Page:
August 26, 2011

WAR ON PHOTOGRAPHY UPDATE: Court says state law used to ban recording of police officers in public is unconstitutional.

A Boston lawyer suing the city and police officers who arrested him for using his cell phone to record a drug arrest on the Common won a victory today when a federal appeals court said the officers could not claim “qualified immunity” because they were performing their job when they arrested him under a state law that bars audio recordings without the consent of both parties.

In its ruling, which lets Simon Glik continue his lawsuit, the US Court of Appeals for the First Circuit in Boston said the way Glik was arrested and his phone seized under a state wiretapping law violated his First and Fourth Amendment rights.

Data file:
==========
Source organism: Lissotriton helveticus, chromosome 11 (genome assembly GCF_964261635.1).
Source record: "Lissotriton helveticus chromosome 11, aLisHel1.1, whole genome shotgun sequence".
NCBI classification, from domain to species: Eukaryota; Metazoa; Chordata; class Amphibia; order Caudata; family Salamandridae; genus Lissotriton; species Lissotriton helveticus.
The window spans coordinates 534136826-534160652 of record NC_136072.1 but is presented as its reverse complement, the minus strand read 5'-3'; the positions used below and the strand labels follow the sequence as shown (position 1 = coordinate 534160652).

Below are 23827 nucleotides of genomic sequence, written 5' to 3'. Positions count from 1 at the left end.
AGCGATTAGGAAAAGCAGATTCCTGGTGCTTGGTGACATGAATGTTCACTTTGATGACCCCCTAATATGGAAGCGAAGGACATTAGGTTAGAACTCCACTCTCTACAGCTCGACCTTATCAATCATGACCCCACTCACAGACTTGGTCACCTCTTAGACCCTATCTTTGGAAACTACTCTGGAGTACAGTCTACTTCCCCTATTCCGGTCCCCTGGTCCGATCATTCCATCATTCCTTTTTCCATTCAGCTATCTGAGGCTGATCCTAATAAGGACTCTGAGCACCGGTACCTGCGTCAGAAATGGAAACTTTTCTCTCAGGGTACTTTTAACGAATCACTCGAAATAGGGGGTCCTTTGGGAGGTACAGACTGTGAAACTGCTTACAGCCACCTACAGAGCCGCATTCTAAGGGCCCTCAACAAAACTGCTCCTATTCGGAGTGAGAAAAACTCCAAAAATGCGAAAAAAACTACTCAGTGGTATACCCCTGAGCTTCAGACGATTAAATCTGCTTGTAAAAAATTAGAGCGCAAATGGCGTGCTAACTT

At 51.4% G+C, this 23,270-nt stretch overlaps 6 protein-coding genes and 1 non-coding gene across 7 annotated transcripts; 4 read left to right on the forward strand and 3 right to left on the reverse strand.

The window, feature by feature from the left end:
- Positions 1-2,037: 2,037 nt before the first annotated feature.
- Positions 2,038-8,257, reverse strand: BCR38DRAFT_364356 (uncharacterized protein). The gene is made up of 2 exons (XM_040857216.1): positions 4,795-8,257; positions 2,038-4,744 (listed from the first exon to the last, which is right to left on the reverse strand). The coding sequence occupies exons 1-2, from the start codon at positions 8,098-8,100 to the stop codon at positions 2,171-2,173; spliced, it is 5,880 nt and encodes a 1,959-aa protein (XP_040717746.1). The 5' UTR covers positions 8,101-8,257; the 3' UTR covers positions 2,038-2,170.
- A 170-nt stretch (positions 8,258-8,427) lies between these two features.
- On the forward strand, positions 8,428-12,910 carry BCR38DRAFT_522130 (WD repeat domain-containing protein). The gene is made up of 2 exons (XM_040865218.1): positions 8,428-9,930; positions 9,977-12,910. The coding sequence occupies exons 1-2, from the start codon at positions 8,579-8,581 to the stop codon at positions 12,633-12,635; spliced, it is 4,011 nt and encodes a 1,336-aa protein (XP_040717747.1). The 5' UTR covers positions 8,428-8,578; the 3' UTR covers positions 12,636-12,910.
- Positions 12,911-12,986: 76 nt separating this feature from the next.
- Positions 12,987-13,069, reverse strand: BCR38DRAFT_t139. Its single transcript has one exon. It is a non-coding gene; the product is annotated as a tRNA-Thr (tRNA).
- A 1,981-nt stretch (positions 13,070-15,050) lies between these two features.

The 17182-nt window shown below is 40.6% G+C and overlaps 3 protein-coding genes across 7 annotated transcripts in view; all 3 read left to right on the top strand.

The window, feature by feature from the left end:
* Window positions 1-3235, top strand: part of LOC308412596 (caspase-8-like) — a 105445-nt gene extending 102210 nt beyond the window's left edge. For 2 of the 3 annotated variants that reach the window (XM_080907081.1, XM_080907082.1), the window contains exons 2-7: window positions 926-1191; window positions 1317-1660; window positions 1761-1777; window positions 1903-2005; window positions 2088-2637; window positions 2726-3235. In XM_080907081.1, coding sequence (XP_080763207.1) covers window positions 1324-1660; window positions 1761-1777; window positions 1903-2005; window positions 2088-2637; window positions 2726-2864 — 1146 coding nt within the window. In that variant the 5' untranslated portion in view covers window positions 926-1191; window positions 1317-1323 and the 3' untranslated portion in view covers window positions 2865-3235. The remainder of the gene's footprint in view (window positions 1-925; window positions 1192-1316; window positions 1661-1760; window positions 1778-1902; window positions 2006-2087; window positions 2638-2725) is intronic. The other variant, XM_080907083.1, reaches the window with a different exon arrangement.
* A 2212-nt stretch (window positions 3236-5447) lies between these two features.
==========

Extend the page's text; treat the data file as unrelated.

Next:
Good. The really important part is that the court held that the right to photograph is “clearly established,” meaning that the officers are not entitled to official immunity. Full opinion here. And some useful background reading here. Key bit: “The proliferation of electronic devices with video-recording capability means that many of our images of current events come from bystanders with a ready cell phone or digital camera rather than a traditional film crew, and news stories are now just as likely to be broken by a blogger at her computer as a reporter at a major newspaper. Such developments make clear why the news-gathering protections of the First Amendment cannot turn on professional credentials or status.” Indeed.

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